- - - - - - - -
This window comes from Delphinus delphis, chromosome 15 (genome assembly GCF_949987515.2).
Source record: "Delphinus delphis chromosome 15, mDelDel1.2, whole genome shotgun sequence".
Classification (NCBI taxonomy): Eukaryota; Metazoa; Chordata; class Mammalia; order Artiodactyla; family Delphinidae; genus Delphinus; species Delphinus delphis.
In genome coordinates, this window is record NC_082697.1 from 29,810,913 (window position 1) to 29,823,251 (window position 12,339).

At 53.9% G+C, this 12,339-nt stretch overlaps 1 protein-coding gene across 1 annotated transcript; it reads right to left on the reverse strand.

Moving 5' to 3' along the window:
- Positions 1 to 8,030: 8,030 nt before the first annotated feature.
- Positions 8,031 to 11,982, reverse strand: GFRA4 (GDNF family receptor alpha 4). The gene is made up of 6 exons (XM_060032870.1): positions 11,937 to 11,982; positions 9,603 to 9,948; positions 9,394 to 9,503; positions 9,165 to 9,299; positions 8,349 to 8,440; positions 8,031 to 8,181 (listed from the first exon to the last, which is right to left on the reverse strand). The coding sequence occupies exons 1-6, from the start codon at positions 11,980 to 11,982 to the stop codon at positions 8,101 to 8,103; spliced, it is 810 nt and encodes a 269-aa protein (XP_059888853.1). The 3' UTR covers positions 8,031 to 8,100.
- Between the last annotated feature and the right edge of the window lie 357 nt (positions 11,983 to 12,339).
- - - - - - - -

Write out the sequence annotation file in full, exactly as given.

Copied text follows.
This window comes from Delphinus delphis, chromosome 15 (genome assembly GCF_949987515.2).
Source record: "Delphinus delphis chromosome 15, mDelDel1.2, whole genome shotgun sequence".
Classification (NCBI taxonomy): Eukaryota; Metazoa; Chordata; class Mammalia; order Artiodactyla; family Delphinidae; genus Delphinus; species Delphinus delphis.
In genome coordinates, this window is record NC_082697.1 from 29,810,913 (window position 1) to 29,823,251 (window position 12,339).

At 53.9% G+C, this 12,339-nt stretch overlaps 1 protein-coding gene across 1 annotated transcript; it reads right to left on the reverse strand.

Moving 5' to 3' along the window:
- Positions 1 to 8,030: 8,030 nt before the first annotated feature.
- Positions 8,031 to 11,982, reverse strand: GFRA4 (GDNF family receptor alpha 4). The gene is made up of 6 exons (XM_060032870.1): positions 11,937 to 11,982; positions 9,603 to 9,948; positions 9,394 to 9,503; positions 9,165 to 9,299; positions 8,349 to 8,440; positions 8,031 to 8,181 (listed from the first exon to the last, which is right to left on the reverse strand). The coding sequence occupies exons 1-6, from the start codon at positions 11,980 to 11,982 to the stop codon at positions 8,101 to 8,103; spliced, it is 810 nt and encodes a 269-aa protein (XP_059888853.1). The 3' UTR covers positions 8,031 to 8,100.
- Between the last annotated feature and the right edge of the window lie 357 nt (positions 11,983 to 12,339).